4 Tips for Playing Against Heavy Topspin

4 Tips for Playing Against Heavy Topspin

With the Australian Open well underway — a tournament generally known for higher ball-bounces (although the Plexicushion has sped things up quite a bit, resulting in slightly lower bounces) — let’s take a look at some tips for playing against a player with high-bouncing topspin strokes.

1. Practice Against Heavy Topspin Players

It goes without saying that if you want to handle high topspin from the opponent, you should be practicing against people who hit with a lot of topspin.This will allow you to read their body language and ball trajectory so that you can anticipate the type of bounce as well as the depth. It can be a daunting task to try to take on such a player for the first time in a match. So improve your chances by playing against similar players in advance.

2. Footwork, Footwork, Footwork

When you’re trying to handle extreme top-spins, you must be prepared to not only move forward and backward, but also sideways. Remember that an opponent can generate topspin that rotates “top-wise” or even slightly lop-sided (by brushing upwards AND to the outside/inside of the ball).If the latter happens, you must be prepared for a ball that explodes sideways slightly and to be able to take an extra step or two before striking the ball.Don’t get set too soon (as you would against a flat shot that is driven into the contact point); keep moving until you’re in optimal position to strike. Adjust the angle of attack so that you’re always moving forward and slightly to the side.If you get set too soon, there’s a possibility that you may be either too closed or too open – making for an ineffective stroke — or that you will allow the ball to bounce over your shoulder.

3. Think Low

When seeing a high ball approach, it’s tempting to want to stand straight up. However, this type of thinking can be dangerous.When the ball bounces vertically and you swing horizontally, the two paths (1. the path of the ball and 2. the path of the racket) form a “plus” sign. Unless you have picture-perfect timing, there’s a strong chance that you one of several outcomes will occur:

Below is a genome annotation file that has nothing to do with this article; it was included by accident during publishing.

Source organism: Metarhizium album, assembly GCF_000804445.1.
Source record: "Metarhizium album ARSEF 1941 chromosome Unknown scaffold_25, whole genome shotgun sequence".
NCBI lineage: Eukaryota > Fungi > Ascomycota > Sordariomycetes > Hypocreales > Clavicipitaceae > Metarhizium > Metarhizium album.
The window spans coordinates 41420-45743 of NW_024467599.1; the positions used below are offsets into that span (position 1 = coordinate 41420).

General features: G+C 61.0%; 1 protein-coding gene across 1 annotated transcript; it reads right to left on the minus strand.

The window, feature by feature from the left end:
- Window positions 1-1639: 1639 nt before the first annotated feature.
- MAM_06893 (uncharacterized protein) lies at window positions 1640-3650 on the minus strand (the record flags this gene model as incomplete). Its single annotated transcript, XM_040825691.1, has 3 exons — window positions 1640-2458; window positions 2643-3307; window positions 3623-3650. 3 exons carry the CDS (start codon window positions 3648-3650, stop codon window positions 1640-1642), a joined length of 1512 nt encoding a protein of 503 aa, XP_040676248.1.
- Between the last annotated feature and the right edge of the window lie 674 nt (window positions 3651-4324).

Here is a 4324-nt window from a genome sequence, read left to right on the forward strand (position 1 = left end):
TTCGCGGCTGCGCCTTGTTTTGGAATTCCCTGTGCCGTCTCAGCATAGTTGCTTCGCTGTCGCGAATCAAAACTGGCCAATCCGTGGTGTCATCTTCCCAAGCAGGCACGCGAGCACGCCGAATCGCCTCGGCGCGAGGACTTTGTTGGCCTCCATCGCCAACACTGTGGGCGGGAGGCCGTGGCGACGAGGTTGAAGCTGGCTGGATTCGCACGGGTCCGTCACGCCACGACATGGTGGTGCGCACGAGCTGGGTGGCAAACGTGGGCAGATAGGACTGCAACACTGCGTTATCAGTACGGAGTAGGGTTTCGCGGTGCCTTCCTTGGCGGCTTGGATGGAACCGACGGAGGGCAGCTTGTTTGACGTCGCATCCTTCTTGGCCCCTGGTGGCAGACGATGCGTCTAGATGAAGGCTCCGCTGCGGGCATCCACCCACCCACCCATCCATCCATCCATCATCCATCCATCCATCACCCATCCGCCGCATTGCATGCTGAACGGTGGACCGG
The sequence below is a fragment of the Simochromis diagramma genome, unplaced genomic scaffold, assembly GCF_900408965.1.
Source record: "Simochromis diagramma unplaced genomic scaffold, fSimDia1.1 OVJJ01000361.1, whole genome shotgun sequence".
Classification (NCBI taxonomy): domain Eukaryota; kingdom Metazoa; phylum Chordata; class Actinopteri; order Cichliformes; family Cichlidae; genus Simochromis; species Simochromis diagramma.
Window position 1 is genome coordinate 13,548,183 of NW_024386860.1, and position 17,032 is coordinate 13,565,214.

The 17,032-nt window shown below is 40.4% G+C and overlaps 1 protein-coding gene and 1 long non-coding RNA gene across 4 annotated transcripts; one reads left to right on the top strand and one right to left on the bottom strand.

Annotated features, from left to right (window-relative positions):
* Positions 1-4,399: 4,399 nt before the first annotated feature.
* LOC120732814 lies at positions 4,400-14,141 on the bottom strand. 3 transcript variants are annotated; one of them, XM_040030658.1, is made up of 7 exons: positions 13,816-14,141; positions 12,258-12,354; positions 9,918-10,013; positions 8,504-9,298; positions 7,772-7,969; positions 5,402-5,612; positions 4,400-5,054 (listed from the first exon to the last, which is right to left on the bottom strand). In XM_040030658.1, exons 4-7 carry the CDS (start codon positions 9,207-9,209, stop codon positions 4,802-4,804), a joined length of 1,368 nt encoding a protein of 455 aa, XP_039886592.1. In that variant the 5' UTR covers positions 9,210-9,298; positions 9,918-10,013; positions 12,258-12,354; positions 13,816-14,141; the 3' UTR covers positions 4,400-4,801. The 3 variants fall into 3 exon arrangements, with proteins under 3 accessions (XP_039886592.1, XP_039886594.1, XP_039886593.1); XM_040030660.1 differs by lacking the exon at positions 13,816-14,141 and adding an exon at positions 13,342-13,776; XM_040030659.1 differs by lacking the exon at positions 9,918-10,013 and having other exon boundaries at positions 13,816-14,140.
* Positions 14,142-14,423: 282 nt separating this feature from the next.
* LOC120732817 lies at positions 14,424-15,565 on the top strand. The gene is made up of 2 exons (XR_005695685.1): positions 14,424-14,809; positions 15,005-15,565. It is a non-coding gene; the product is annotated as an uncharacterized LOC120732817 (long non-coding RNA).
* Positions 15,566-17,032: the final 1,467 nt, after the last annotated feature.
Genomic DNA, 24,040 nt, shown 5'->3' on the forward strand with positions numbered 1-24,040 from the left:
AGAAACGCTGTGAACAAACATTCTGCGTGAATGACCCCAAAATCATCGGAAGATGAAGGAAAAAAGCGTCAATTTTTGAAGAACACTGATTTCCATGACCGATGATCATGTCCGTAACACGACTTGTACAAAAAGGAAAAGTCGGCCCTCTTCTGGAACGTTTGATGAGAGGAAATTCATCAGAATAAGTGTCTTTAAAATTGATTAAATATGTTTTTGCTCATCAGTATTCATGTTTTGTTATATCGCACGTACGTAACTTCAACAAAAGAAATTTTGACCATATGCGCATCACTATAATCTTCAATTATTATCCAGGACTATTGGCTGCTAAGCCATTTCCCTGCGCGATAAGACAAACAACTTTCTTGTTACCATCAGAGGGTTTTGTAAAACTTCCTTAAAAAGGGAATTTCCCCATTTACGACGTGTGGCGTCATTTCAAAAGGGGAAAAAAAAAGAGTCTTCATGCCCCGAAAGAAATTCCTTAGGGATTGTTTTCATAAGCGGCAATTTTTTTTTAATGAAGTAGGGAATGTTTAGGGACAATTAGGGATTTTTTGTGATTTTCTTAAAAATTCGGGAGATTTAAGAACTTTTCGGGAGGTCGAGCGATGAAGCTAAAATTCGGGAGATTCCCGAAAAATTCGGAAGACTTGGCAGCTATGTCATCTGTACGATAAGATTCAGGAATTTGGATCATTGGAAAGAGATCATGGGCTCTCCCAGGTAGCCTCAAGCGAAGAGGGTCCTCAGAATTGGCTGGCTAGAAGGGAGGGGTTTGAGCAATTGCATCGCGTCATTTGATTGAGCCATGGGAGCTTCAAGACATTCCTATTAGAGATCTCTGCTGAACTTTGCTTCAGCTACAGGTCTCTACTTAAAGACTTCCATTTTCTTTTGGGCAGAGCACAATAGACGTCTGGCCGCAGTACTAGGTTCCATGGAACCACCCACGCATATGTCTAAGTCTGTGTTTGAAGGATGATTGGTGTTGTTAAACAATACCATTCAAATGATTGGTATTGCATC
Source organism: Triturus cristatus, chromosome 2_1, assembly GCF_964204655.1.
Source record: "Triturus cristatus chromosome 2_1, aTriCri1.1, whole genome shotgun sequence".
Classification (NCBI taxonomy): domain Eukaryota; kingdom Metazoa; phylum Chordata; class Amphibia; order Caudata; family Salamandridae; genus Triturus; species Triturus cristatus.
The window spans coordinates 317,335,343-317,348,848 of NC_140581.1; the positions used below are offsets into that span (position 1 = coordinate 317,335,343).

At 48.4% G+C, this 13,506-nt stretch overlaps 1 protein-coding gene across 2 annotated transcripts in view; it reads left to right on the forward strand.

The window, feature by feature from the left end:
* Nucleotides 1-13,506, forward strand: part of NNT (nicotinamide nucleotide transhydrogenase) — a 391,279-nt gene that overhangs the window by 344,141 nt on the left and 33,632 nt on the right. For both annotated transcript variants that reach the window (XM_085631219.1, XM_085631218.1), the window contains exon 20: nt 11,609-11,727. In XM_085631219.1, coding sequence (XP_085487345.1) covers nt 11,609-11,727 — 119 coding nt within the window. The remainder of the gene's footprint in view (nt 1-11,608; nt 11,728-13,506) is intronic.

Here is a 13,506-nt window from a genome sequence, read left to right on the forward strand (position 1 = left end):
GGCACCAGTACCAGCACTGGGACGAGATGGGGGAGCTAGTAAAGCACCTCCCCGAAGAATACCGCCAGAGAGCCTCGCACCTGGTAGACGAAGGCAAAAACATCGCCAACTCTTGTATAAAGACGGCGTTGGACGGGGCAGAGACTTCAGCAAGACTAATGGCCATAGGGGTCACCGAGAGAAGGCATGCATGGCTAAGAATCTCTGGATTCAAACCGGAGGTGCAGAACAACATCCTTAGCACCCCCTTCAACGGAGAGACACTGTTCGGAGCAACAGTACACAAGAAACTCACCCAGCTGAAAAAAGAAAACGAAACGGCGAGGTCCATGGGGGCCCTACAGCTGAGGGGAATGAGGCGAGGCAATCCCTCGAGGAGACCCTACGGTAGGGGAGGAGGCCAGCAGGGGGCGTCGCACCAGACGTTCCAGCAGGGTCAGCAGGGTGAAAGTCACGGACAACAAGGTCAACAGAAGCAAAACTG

• You will mishit the ball
  • You will generate insufficient pace
  • You will hit a ball without much arc (resulting in either an error or a short ball)

To correct this, think about getting low as soon as you see the high ball leaving your opponent’s racket and, after you’ve set up, come up with the ball.If you you manage to do this well, although the racket will still swing through horizontally, the path of the racket will be at an upward angle (synchronized with the upward movement of your body).In other words, when compared to your body, the racket moves horizontally as before. However, when compared to the ground, the racket actually moves upwards. This allows for not just better timing but also for a ball with more arc (and margin for error) over the net. Furthermore, by working with the legs, you don’t have to tinker with your stroke.

Also remember that an exploding topspin has pace. However, this pace is vertical (produced by spin as well as gravity) as opposed to horizontal (such as on a flat shot).

A smart player will redirect this pace (by adjusting the face of the racket) and send the ball back to the opponent in an effective manner. If you try to do this with a huge back-swing, either your timing will be affected or you will misjudge the amount of pace required.

Try to cut down on your back-swing just a tad and see how that works (particularly if you actually “stay down” and take the ball close to the bounce). After a couple of shots, you should be able to feel the amount of pace required.

4. Change the Angle of Your Swing

If all else fails, match the angle of the racket with the angle of the bounce.
Assuming that you cannot adjust to a ball as outlined above, you may have to recognize that your opponent has managed to put you in a defensive position. Rather than trying to hit a flat shot against a high-bouncing ball (which may end up going into the net), try to match the angle of your swing (i.e., the path of the racket) with the angle of the ball-bounce.

For example, if the ball explodes off the court at 80 degrees, then try to drop the racket under the ball so that you can swing upwards at 80 degrees as well (towards the ball). Too many players try to “cover” a high-bouncing ball resulting in either a mistake in the net or a short ball.

Match the angle of the bounce and send the ball back high and deep to the opponent. Let him try to fight off the high ball. If you’re lucky, he may just miss or hit you a short ball that you can thump!